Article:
I’m linking today to an article by Jack Perconte that’s designed specifically for parents of athletes. 

It’s absolutely true that parents have the best intentions for their kids. They look for ways to help their young ones reach their full potential with what they believe to be solid advice for their athletes.

However, without realizing it, parents can sometimes use words and actions that hinder their child’s development.

Jack Perconte

After playing major league baseball, Jack Perconte has taught baseball and softball since 1988 and has offered valuable coaching training. He has helped numerous youth players reach their potential, as well as having helped parents and coaches navigate their way through the challenging world of youth sports. Jack is one of the leading authorities in the areas of youth baseball training and coaching training advice.

The Article

Here’s the link to Jack’s article – and for parents of athletes, I highly recommend that you read the entire piece.

A few key takeaways…

Ensure the physical and emotional health of the child is a top priority

  • Realize that sports are only games and one aspect of many aspects of a child’s life, and not the most important one
  • Always remember that it is the player’s, not the parents’ career
  • After a tough game, say, “Hang in there, we’ll figure it out.” We is a powerful word that will let your child know you are there to help, and they do not have to figure out the lack of success on their own.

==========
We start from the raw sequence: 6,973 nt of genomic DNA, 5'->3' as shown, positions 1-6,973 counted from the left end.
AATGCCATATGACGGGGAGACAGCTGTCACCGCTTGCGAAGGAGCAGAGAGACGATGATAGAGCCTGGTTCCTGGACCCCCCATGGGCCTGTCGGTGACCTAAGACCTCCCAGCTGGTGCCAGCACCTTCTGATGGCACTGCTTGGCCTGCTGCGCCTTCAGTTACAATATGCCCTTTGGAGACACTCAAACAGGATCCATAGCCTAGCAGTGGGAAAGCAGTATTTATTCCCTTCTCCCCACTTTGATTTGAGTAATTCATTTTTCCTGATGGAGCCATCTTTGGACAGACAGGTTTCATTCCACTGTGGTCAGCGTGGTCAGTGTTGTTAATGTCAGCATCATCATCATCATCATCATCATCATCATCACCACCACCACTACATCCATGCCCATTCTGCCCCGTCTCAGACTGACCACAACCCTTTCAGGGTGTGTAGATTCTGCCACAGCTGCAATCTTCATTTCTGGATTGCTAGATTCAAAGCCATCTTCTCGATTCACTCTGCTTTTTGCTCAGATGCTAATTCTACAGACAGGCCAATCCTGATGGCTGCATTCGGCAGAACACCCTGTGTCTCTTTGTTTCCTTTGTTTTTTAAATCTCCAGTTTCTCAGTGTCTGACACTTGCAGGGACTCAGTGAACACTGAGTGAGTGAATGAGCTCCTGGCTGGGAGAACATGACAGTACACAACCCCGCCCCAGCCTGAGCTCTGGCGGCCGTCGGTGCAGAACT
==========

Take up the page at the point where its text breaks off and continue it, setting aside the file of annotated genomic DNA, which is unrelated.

• Always point out little signs of improvement, even if it is not showing up in game results.

More Athlete parenting tips

  • Give the player a little time to sulk after the game, but do not allow throwing things, swearing or negative comments about themselves or others. Most players will come around after a short time and a good meal. Try to get the player’s mind off his or her performance as soon as possible, and only return to it later if the player brings it up.
  • Tell the player you believe in them, and they should believe in themselves. Stay positive with the player and have patience. However, do not overdo the praise. They will recognize false praise and tune it out or get upset.
  • Watch for exhausted players. Players who play too many games in a day or week become physically and emotionally drained. Overdoing it is more common these days because of the greater emphasis on travel teams. Give the players a few days away from the game to rest and clear their minds.

In Conclusion

There’s so much more in Jack’s article, so please do read it in it’s entirety.